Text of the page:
Music, history and fertility in Villa de Leyva
The beautiful whitewashed town of Villa de Leyva is a gorgeous place to spend a few days visiting its ancient fertility and calendar site, waterfalls and mountains and mixing with the locals.
A shortish walk from town is Little Hell (Parque Arqueológico de Monquirá El Infiernito) where you can see a giant stone “phallic forest” spread across a field and an astronomical site. We stopped there to enjoy the interesting 2200 year old Muisca archaeology and lunch.
The same walk takes you via the museum where an almost complete kronosaurus fossil (El Fosil) is on display; the quirky Casa Terracotta (clay house); and blue pools, Pozos Azules.
I also visited the La Periquera waterfalls, choosing to hitch a ride to travel the 15km from town rather than wait for a collectivo. Local music conductor Tomás offered us a ride and with music sheets sprawled across the back seat, we were soon talking music. Three years ago the national youth orchestraal foundation, Batuta, and Arpa América donated more than 70 instruments to Villa de Leyva. Tomás said that the children didn’t know what a cello was and few had heard classical music before attending their first class. Tomás invited us to join his rehearsal later that day.
We enjoyed an afternoon walking the red earth tracks near the waterfall and fast flowing river, and had lunch on a hill top, providing a beautiful vista across the valley to the town.
We returned to the town in time for Tomás’ 5pm rehearsals, but could not find the music building, so we sat in the square (one of South America’s largest) and waited to spot students carrying cellos and violins. Soon a young man carrying a cello passed us and we quickly accosted him and in our terrible Spanish explained that Tomás had invited us to the rehearsal. His name was Iván and he guided us to a once stunning colonial courtyard home which had at some point been converted into a distillery and was now in semi ruin.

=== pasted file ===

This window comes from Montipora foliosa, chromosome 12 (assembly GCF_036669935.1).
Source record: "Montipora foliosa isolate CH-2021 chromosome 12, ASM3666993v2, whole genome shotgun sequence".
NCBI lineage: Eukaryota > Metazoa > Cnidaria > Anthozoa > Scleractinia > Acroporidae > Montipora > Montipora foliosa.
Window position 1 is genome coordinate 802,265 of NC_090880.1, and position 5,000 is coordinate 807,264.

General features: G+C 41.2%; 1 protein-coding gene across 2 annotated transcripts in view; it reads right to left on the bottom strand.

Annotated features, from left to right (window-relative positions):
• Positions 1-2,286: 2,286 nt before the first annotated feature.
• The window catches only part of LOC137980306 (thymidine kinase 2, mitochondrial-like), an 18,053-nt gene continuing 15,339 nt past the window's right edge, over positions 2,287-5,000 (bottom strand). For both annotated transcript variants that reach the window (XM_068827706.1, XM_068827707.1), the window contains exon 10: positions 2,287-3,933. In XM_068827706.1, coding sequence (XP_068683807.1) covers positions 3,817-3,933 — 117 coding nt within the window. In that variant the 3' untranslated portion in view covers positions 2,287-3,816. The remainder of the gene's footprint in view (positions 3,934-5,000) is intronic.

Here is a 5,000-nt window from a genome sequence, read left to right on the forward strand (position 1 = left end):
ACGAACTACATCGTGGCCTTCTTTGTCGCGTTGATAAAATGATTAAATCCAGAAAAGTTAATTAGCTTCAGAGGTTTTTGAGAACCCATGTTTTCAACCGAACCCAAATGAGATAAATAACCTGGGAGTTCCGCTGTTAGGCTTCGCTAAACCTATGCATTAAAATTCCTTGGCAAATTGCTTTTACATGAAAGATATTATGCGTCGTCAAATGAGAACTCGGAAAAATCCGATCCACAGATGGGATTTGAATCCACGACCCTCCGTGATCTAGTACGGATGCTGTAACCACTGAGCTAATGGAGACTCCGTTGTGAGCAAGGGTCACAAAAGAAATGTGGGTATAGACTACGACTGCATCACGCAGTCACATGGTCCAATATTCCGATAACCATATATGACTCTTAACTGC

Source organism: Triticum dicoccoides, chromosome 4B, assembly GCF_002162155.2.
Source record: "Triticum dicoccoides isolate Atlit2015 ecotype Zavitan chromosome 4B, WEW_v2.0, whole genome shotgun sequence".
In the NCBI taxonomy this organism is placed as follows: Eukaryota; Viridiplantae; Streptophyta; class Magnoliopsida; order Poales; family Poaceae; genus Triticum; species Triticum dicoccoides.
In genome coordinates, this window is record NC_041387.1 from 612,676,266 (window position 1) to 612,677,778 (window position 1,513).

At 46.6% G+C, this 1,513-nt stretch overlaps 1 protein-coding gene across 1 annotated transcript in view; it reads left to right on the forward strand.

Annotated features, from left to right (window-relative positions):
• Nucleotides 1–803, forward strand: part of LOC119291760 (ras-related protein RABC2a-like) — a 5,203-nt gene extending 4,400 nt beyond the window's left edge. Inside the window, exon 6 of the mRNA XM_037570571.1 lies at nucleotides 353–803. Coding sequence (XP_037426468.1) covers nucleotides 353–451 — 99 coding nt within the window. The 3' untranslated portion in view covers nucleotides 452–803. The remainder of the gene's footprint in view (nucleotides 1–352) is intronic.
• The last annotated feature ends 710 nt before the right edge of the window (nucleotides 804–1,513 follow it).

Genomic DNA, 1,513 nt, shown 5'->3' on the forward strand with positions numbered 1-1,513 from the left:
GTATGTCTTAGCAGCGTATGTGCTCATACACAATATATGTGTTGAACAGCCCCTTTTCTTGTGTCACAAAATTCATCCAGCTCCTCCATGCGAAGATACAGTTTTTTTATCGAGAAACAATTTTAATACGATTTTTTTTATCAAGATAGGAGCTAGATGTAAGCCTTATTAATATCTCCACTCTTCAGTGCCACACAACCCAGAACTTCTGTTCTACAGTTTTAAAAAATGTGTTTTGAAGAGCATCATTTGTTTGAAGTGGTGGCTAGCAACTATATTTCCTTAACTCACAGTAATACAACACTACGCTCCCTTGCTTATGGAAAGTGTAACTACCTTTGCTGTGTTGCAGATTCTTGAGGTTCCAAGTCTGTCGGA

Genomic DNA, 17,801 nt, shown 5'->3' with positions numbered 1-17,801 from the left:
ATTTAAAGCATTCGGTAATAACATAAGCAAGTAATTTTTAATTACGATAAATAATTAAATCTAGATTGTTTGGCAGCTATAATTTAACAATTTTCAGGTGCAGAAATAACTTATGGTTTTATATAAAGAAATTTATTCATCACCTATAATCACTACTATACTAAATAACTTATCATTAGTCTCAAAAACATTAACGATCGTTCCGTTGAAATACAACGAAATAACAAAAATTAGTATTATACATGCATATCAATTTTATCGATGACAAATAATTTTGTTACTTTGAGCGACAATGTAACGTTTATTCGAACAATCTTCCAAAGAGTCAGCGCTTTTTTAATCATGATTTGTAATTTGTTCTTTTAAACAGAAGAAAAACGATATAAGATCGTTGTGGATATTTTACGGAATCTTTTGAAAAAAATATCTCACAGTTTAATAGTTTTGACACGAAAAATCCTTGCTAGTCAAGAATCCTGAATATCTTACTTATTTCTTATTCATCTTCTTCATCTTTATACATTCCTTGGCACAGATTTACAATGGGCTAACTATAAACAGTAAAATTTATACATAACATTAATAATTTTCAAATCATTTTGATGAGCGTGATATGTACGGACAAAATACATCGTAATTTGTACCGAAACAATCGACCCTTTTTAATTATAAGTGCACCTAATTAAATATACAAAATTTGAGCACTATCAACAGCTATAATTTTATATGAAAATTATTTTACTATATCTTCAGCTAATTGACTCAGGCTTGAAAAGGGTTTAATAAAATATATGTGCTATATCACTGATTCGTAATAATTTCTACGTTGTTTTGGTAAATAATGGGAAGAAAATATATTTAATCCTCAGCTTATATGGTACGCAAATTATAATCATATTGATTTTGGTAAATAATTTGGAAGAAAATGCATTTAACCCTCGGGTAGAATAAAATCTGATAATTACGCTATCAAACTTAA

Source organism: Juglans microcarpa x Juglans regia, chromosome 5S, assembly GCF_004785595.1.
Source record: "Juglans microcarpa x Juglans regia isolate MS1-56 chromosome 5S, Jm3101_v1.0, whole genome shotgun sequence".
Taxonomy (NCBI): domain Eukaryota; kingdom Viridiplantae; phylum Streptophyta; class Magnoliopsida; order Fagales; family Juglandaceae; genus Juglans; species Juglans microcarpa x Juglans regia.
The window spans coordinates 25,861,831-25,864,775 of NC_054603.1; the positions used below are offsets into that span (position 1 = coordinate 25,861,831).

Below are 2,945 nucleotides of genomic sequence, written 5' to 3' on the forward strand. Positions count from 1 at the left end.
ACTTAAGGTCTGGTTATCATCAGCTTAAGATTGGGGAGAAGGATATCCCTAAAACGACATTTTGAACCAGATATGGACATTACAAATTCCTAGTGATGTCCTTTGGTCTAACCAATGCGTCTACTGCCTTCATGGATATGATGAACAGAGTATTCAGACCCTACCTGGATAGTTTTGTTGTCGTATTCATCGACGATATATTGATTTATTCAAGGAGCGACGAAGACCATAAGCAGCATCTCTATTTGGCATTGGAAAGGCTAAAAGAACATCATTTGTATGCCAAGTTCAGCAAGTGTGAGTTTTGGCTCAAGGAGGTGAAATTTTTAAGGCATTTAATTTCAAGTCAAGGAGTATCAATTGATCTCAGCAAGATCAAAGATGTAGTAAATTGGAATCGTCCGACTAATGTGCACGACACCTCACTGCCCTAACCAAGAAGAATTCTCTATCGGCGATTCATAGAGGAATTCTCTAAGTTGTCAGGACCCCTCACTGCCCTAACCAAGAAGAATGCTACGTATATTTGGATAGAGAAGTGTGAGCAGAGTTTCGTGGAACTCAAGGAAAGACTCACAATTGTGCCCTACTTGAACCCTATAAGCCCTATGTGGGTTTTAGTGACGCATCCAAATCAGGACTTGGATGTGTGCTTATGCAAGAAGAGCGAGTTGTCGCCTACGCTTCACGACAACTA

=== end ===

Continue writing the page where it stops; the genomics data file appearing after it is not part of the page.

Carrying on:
As we waited for Tomás, a torrential downpour broke out with massive claps of lighting striking the town. It was an impressive storm which kept the students trapped while they waited for Tomás who was struggling in the rain. While waiting, I practiced my terrible Spanish with Iván and surprisingly understood almost everything he said.
The class was soon underway and Beethoven Symphony Number 5 rang out from the rundown colonial structure. It was a fabulous hour or so listening to music and such a privilege to have been there.
Tomás would later tell me that Iván was previously struggling to find work and spent most of his days skateboarding around town, but three years ago he started playing the cello and had recently returned from performing at a festival in Brazil.
Hostel: Ranacer Hostel, a 1km walk from the square. Super clean and has an outdoor kitchen and log fire lounge area. They will pay for your arrival taxi. COP24,000-30,000.
Entrance to Little Hell archaeological site: COP6,000
Entrance to El Fósil: COP6,000
Entrance to the Casa Terracotta: COP8,000
Horse riding: COP40,000 and takes you to the above locations
Entrance to La Periquera waterfalls: COP6,000